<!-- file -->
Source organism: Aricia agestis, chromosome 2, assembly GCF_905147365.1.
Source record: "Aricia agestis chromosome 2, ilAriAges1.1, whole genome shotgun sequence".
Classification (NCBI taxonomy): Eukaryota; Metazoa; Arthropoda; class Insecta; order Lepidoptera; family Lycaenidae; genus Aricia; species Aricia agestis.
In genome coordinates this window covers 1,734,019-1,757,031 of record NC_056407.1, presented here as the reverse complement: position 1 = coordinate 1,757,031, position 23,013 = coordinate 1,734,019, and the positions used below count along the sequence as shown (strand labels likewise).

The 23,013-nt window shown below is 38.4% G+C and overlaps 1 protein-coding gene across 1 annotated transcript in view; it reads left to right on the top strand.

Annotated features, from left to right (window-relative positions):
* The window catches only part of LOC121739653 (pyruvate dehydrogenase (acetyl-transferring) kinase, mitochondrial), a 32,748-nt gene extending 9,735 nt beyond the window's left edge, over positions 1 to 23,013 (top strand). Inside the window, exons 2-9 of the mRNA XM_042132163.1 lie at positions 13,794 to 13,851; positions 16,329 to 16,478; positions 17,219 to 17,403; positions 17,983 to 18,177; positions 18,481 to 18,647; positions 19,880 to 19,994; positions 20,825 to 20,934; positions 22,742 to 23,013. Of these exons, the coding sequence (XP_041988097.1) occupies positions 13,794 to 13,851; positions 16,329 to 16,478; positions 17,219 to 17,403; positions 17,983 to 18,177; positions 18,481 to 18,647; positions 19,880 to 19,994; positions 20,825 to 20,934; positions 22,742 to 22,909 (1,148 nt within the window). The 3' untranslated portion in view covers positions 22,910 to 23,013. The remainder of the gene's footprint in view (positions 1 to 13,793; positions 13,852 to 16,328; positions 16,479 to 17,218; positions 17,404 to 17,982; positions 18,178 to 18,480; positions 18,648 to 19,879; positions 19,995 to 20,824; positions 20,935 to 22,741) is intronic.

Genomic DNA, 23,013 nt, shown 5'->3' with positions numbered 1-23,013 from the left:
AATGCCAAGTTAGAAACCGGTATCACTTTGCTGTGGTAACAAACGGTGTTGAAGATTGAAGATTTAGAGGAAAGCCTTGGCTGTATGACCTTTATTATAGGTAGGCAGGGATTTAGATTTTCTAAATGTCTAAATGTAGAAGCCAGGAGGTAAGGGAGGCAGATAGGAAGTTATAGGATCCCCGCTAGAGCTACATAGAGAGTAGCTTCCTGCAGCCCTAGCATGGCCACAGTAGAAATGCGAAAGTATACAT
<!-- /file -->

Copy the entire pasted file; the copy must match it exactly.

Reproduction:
Source organism: Aricia agestis, chromosome 2, assembly GCF_905147365.1.
Source record: "Aricia agestis chromosome 2, ilAriAges1.1, whole genome shotgun sequence".
Classification (NCBI taxonomy): Eukaryota; Metazoa; Arthropoda; class Insecta; order Lepidoptera; family Lycaenidae; genus Aricia; species Aricia agestis.
In genome coordinates this window covers 1,734,019-1,757,031 of record NC_056407.1, presented here as the reverse complement: position 1 = coordinate 1,757,031, position 23,013 = coordinate 1,734,019, and the positions used below count along the sequence as shown (strand labels likewise).

The 23,013-nt window shown below is 38.4% G+C and overlaps 1 protein-coding gene across 1 annotated transcript in view; it reads left to right on the top strand.

Annotated features, from left to right (window-relative positions):
* The window catches only part of LOC121739653 (pyruvate dehydrogenase (acetyl-transferring) kinase, mitochondrial), a 32,748-nt gene extending 9,735 nt beyond the window's left edge, over positions 1 to 23,013 (top strand). Inside the window, exons 2-9 of the mRNA XM_042132163.1 lie at positions 13,794 to 13,851; positions 16,329 to 16,478; positions 17,219 to 17,403; positions 17,983 to 18,177; positions 18,481 to 18,647; positions 19,880 to 19,994; positions 20,825 to 20,934; positions 22,742 to 23,013. Of these exons, the coding sequence (XP_041988097.1) occupies positions 13,794 to 13,851; positions 16,329 to 16,478; positions 17,219 to 17,403; positions 17,983 to 18,177; positions 18,481 to 18,647; positions 19,880 to 19,994; positions 20,825 to 20,934; positions 22,742 to 22,909 (1,148 nt within the window). The 3' untranslated portion in view covers positions 22,910 to 23,013. The remainder of the gene's footprint in view (positions 1 to 13,793; positions 13,852 to 16,328; positions 16,479 to 17,218; positions 17,404 to 17,982; positions 18,178 to 18,480; positions 18,648 to 19,879; positions 19,995 to 20,824; positions 20,935 to 22,741) is intronic.

Genomic DNA, 23,013 nt, shown 5'->3' with positions numbered 1-23,013 from the left:
AATGCCAAGTTAGAAACCGGTATCACTTTGCTGTGGTAACAAACGGTGTTGAAGATTGAAGATTTAGAGGAAAGCCTTGGCTGTATGACCTTTATTATAGGTAGGCAGGGATTTAGATTTTCTAAATGTCTAAATGTAGAAGCCAGGAGGTAAGGGAGGCAGATAGGAAGTTATAGGATCCCCGCTAGAGCTACATAGAGAGTAGCTTCCTGCAGCCCTAGCATGGCCACAGTAGAAATGCGAAAGTATACAT